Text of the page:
Philippe Boesmans' new opera Yvonne, Princesse de Bourgogne is based on Witold Gombrowicz's 1935 play of the same name. Both play and opera use the story of a crown prince (Philippe in the opera) and his mute fiancé (Yvonne) to show how the sensations of desire and disgust are closely related, and to explore the idea that identity is formed largely in the mirror of other people. The opera premiered in January 2009 at the Opéra national de Paris, and now comes for a limited run to Boesmans' native Belgium, playing at La Monnaie in Brussels.
The play is pitched mischievously somewhere between the grotesque and the comic (or, perhaps, the grotesque and the tragic), with the prince, the king and the queen all reacting to the disconcerting figure of the mute and bedraggled Yvonne with a confusing and confused anger that resolves, from different perspectives (the prince, for example, falls in love with her cretinous silence for a time), into a shared desire for her murder. Boesmans and his librettist Luc Bondy—the latter also directing the current run—have done well to preserve that tart flavour in their adaptation, enhancing some of the originalís character with witty elisions, and deepening the emotional canvass with musical augmentation and commentary.
I described Boesmans' music in an earlier review as existing intriguingly between the poles of postwar avant-garde and spectral styles, but as with other composers before him the demands of the theatre necessitated something new. The music of Yvonne is as versatile in style as Ligeti's Le Grand Macabre, in fact recalling it more than once, particularly in its Pomo regard for irony, but also, more specifically, in its writing for chorus and vocal duos and trios, where the music floats free of diatonic punctuation but yet orbits in an invigorated and free polytonal environment. The opera is given form, particularly in the first two of its four acts, by a descending six/eight note leitmotif which transforms across events and instruments, but it otherwise flutters through styles according to dramatic demand.
In addition to a rich flow of almost Saariaho-esque molten musical textures mutating and spreading according to a central reference point, Boesmans often uses pastiche, for example of brass bands in crowd scenes, of coloratura intermittently, of swollen da capo Romantic arias in the Queen's lyric moment near the end, and of Baroque pageantry in the regal trillings of horns and winds at some of the entrances of the King in the third and fourth acts. This blend actually works rather well, chiefly thanks to Boesmans' facility for pointing the accompaniment towards some sort of overall plan on one hand, and towards the events on the stage on the other, whilst always nurturing a sinuous progression of the material underneath. Fired-up conductor Patrick Davin and the ever-adaptable musicians in the pit deserve some serious credit too. The melodic writing of the opera is pretty without being light, and angular without being strained, whilst the decision to allow the mute Yvonne to speak or shout her very few lines was a clever one, creating a forceful dramatic cleavage each time she speaks, alienating Yvonne from the other characters on stage whilst also allowing her some declarative power.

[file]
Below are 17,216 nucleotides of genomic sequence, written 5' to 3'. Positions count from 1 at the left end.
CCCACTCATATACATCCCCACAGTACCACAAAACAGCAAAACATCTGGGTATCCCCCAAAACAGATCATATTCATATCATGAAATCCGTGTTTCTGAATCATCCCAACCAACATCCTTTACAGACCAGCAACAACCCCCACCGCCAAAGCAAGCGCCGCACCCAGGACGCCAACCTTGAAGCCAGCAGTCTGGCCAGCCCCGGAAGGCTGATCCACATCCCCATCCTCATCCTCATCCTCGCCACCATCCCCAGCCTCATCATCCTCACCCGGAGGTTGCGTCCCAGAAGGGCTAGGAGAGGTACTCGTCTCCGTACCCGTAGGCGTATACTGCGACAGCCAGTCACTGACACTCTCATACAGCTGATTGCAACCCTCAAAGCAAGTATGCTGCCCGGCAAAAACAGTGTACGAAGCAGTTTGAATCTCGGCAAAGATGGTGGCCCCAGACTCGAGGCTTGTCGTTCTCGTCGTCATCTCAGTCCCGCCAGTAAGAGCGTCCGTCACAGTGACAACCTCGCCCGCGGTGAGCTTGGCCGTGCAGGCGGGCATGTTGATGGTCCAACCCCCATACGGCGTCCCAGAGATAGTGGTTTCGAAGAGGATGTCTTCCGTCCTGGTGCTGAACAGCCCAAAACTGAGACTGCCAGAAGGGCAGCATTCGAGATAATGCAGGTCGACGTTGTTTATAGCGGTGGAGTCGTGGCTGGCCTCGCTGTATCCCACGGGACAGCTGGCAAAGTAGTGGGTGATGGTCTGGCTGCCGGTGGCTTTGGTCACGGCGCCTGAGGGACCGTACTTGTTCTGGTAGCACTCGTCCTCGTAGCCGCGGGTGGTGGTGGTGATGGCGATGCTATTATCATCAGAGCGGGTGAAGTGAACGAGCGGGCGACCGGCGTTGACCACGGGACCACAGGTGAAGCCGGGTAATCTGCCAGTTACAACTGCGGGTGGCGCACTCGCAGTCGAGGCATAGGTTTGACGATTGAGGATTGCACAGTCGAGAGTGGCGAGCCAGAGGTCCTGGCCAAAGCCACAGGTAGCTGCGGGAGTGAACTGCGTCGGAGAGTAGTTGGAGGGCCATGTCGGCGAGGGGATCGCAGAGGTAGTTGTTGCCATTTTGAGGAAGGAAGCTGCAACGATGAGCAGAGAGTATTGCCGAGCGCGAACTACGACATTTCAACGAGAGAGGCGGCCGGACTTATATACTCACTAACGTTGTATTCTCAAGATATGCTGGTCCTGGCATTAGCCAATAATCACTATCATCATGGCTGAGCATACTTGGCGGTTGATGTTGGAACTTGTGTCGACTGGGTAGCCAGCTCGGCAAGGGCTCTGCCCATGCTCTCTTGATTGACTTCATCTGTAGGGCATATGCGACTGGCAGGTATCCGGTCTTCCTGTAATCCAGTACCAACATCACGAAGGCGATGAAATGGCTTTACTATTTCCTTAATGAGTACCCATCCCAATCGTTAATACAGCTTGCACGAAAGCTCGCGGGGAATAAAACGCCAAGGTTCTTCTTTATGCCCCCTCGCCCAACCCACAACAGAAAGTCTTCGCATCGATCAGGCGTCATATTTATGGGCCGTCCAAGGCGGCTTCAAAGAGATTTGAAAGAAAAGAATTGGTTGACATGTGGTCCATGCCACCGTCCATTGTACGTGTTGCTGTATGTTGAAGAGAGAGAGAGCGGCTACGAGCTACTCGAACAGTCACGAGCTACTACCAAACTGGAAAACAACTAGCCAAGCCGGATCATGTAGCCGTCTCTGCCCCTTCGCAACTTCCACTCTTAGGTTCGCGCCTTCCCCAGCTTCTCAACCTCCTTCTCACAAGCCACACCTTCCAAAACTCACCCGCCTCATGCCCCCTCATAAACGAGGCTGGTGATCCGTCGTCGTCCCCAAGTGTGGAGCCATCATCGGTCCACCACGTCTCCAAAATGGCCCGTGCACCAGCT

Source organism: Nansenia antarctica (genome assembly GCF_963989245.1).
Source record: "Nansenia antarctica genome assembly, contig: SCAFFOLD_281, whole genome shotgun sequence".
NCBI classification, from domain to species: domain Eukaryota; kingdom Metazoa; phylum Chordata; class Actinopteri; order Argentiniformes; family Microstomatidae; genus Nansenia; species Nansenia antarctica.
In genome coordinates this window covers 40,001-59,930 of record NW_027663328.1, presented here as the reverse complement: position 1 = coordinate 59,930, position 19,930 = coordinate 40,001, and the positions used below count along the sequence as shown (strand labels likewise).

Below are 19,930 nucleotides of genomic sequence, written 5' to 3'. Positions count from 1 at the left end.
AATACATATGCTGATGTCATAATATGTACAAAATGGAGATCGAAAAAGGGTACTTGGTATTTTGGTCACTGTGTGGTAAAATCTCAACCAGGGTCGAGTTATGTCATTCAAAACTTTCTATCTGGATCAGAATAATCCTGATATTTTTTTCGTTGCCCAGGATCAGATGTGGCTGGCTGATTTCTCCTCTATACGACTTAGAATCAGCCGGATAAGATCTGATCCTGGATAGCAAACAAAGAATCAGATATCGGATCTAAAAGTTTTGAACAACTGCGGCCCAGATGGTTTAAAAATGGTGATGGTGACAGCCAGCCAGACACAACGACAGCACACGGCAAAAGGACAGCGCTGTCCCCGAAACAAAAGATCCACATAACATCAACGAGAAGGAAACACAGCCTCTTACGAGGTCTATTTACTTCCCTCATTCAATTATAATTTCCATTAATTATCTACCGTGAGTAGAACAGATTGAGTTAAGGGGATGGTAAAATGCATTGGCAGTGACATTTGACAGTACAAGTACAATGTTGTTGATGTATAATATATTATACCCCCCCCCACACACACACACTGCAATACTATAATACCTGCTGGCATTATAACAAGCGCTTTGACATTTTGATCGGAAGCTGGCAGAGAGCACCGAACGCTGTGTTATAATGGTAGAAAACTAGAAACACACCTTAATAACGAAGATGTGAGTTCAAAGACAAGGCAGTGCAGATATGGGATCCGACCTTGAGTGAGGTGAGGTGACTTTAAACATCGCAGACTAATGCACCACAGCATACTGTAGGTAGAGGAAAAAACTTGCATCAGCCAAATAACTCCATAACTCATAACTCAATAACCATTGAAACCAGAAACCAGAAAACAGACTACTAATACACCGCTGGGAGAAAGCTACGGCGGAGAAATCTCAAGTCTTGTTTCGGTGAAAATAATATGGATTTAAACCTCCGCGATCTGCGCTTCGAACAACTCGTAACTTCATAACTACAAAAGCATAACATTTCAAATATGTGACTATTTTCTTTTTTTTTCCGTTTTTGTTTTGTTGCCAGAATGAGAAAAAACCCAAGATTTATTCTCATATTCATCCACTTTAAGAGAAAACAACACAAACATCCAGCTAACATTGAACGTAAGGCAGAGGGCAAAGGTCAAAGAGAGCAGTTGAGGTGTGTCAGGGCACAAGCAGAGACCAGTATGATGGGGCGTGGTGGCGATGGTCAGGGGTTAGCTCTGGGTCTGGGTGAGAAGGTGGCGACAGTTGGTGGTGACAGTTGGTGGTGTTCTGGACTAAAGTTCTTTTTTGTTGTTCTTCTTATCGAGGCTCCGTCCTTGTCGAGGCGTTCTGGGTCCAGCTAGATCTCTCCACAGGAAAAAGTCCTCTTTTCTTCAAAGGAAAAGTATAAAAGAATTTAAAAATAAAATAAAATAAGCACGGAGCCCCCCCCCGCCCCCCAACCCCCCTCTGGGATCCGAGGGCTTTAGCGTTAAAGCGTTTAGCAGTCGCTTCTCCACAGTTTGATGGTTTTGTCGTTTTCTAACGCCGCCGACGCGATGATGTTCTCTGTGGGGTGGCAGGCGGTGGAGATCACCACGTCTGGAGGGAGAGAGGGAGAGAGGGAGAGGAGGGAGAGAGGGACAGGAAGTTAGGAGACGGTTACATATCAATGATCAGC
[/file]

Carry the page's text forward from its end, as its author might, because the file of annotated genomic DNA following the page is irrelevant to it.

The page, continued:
The show is staged with some skill, though without any deal of inspiration; a somewhat anonymous modern (circa roughly the 1930s, minus the king's Ali G tracksuits) aristocratic court with men in sharp suits and women bejewelled and beautiful in ball gowns opens up a dramatic space for the action, which is given with energy, movement, and with clever use of the space. The sets are unremarkable, though the Prince's chamber of the second act, with its padded back walls, did suggest some sort of gruesome torture chamber or mental asylum for Yvonne, who by this point has become the prince's fiancé, but has also suffered some abuse at his callous hands.
The casting, meanwhile, is solid; Marcel Reijans as Philippe finds just the right pitch of desperate and pitiless self-regard, whilst suggesting some depth of feeling underneath. Dörte Lyssewski makes for a suitably estranged figure, ghostly white and gamine like as the occasion fits. Lisa Houben counters Paul Gay's riotously spoilt and vocally fierce King Ignace well, proving hysterical for her own part, but also capable of great feeling as well, as evidenced by her (admittedly tongue-in-cheek) rousing lyric aria towards the close, where she recites her poems to herself in a hilarious and sort of tragic renunciation of the very codes of unfeeling social convention that brought her there in the first place, and which this opera so enjoyably sends up.
Yvonne, then, has interesting things to say about the emptiness into which humans are so capable of falling, also adding some useful insights along the way about the twinned nature of desire and disgust. Its music is its greatest asset though, earning for the opera a sense of endowment that its wearing Pomo ironising might otherwise have precluded.
Photos by Maarten Vanden Abeele